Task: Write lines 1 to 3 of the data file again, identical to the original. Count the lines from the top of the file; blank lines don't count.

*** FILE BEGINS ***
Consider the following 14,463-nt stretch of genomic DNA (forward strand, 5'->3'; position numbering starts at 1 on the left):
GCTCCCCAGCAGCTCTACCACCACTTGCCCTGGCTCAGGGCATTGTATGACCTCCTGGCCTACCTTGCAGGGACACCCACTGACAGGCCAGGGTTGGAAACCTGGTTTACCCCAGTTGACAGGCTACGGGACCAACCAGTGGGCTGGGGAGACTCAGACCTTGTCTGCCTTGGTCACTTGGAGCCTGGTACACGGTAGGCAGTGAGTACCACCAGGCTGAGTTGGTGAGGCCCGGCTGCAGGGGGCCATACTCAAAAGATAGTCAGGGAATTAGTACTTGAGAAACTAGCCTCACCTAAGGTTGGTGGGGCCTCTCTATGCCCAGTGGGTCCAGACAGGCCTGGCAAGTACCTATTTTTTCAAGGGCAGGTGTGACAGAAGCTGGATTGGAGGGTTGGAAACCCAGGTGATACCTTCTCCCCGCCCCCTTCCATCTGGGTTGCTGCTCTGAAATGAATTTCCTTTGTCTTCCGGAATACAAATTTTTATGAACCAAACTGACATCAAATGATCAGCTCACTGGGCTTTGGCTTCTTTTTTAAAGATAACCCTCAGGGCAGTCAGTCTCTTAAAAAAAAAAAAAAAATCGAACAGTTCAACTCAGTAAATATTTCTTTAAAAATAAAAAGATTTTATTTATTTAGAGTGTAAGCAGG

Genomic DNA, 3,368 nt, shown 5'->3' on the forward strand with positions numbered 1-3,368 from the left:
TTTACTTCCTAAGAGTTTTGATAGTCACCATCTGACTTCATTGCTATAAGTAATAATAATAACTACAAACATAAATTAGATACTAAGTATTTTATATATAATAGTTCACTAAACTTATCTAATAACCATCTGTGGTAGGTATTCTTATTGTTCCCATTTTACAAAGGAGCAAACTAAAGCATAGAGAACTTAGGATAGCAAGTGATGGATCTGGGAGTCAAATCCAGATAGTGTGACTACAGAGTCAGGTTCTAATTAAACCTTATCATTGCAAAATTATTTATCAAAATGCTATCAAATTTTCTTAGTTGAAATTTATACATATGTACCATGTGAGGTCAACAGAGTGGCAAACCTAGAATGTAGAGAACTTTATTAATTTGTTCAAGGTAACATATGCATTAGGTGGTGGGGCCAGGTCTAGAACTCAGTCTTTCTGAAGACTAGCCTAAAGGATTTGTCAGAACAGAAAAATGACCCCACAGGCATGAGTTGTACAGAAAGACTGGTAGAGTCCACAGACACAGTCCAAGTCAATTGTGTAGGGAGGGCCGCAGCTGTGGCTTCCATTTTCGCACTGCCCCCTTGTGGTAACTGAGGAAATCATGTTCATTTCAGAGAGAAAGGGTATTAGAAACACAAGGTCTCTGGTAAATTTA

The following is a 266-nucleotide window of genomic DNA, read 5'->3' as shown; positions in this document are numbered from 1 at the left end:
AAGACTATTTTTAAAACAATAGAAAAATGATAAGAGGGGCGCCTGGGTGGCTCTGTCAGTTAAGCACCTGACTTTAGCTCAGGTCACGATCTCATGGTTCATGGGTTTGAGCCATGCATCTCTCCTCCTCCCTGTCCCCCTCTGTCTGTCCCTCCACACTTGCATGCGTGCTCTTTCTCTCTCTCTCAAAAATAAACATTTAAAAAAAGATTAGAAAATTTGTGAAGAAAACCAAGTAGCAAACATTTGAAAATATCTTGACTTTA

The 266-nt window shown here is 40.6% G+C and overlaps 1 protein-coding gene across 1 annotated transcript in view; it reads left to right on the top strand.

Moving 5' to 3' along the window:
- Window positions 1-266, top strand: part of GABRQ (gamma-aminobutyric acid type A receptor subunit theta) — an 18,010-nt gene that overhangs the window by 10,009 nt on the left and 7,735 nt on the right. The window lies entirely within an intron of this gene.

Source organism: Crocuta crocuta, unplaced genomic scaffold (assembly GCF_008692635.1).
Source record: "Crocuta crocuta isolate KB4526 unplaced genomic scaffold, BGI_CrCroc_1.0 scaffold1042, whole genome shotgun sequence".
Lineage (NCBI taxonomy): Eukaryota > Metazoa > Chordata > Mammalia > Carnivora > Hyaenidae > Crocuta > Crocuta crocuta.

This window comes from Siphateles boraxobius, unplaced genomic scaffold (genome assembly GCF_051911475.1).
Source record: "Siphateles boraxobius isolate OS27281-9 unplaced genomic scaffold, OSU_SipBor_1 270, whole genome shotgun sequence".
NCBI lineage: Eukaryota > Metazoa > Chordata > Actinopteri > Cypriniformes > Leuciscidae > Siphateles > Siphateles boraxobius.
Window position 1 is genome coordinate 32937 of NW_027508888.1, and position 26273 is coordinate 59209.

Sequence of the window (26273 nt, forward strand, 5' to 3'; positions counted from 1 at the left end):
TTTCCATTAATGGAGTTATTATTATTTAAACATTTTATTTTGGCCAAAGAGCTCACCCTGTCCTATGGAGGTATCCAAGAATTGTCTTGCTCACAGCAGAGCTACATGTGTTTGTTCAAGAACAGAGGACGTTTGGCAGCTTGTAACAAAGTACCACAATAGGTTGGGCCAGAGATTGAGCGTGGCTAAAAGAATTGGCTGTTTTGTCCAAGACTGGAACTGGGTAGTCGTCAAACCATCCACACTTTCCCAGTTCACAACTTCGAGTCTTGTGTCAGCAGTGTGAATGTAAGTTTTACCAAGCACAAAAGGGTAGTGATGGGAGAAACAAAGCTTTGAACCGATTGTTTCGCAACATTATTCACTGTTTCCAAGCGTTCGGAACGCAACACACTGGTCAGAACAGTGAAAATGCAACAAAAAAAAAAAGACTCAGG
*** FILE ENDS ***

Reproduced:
Consider the following 14,463-nt stretch of genomic DNA (forward strand, 5'->3'; position numbering starts at 1 on the left):
GCTCCCCAGCAGCTCTACCACCACTTGCCCTGGCTCAGGGCATTGTATGACCTCCTGGCCTACCTTGCAGGGACACCCACTGACAGGCCAGGGTTGGAAACCTGGTTTACCCCAGTTGACAGGCTACGGGACCAACCAGTGGGCTGGGGAGACTCAGACCTTGTCTGCCTTGGTCACTTGGAGCCTGGTACACGGTAGGCAGTGAGTACCACCAGGCTGAGTTGGTGAGGCCCGGCTGCAGGGGGCCATACTCAAAAGATAGTCAGGGAATTAGTACTTGAGAAACTAGCCTCACCTAAGGTTGGTGGGGCCTCTCTATGCCCAGTGGGTCCAGACAGGCCTGGCAAGTACCTATTTTTTCAAGGGCAGGTGTGACAGAAGCTGGATTGGAGGGTTGGAAACCCAGGTGATACCTTCTCCCCGCCCCCTTCCATCTGGGTTGCTGCTCTGAAATGAATTTCCTTTGTCTTCCGGAATACAAATTTTTATGAACCAAACTGACATCAAATGATCAGCTCACTGGGCTTTGGCTTCTTTTTTAAAGATAACCCTCAGGGCAGTCAGTCTCTTAAAAAAAAAAAAAAAATCGAACAGTTCAACTCAGTAAATATTTCTTTAAAAATAAAAAGATTTTATTTATTTAGAGTGTAAGCAGG

Genomic DNA, 3,368 nt, shown 5'->3' on the forward strand with positions numbered 1-3,368 from the left: